The German president has fueled concerns of a split in Chancellor Angela Merkel's Christian Democrats after he criticized a move by the European Central Bank to resume buying Italian and Spanish sovereign bonds.
Recent measures by the European Central Bank (ECB) to counteract the Euro zone debt crisis came under fire on Wednesday when the German president, Christian Wulff, said the financial body was asking for trouble by buying the government bonds of financially-stricken countries.
The ECB resumed buying up Italian and Spanish sovereign bonds this month in a bid to relieve those countries from market pressure. Both Madrid and Rome have struggled to raise funds by selling bonds for some months owing to flagging confidence in their debt-laden economies.
But Wulff, whose role as president is largely ceremonial, said the ECB moves set a risky precedent and allowed those countries to avoid taking the steps needed to balance their strained public finances.
That is asking for trouble in the long run and can only be tolerated in the interim, he said in a speech to Nobel economics prize winners in the southern German town of Lindau.
I consider the sizeable purchase of individual states' bonds by the European Central Bank to be legally questionable.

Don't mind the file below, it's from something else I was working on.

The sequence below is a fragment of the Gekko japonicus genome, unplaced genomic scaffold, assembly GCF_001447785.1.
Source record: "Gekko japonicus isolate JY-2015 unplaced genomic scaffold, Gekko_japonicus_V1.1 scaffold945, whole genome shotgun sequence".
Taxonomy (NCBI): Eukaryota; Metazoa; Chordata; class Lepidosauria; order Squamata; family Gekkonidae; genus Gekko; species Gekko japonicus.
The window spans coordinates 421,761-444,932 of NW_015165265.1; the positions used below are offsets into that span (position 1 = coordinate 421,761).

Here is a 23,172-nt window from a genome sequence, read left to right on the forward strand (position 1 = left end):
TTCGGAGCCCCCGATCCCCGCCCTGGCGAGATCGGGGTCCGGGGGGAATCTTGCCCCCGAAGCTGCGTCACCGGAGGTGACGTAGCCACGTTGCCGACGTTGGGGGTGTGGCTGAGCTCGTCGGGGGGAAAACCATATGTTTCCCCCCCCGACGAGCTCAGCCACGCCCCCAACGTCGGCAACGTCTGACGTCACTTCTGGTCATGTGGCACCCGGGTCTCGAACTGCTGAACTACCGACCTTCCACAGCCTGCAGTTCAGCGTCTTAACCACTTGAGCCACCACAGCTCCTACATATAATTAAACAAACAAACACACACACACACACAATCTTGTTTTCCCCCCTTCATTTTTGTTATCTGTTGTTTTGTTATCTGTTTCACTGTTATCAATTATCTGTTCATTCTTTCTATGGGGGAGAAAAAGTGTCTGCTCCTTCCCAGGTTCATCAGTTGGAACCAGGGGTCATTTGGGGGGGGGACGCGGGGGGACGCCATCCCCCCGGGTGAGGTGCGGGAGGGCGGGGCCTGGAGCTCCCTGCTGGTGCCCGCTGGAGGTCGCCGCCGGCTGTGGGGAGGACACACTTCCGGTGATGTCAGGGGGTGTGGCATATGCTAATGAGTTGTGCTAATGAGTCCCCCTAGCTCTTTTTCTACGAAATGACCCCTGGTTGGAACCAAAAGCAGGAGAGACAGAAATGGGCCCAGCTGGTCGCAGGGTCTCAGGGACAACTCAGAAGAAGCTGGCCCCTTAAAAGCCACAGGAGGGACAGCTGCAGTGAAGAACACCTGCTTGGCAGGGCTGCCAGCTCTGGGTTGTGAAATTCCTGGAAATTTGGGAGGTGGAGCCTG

Citing an article in European Union law banning the ECB from buying bonds from governments, Wulff said: This ban only makes sense if those responsible don't circumvent it with comprehensive purchases on the secondary market.
Wulff, who is a member of Chancellor Angela Merkel's conservative Christian Democratic Union (CDU), called on the ECB to return quickly to its agreed basic principles.
The remarks came amid signs of growing tensions within CDU ranks over Merkel's handling of the debt crisis that is now in its 20th month.
The ECB also faced objections to the move from within its own ranks, with Governing Council policymakers Jens Weidmann and Jürgen Stark, both Germans, opposing the bonds buy up.
The central bank is to pass on the responsibility of purchasing sovereign bonds to the European Financial Stability Facility, Europe's rescue fund for heavily indebted states, once national parliaments approve the measure.
Wulff is expected to sign off on the legislation next month assuming it passes the German parliament.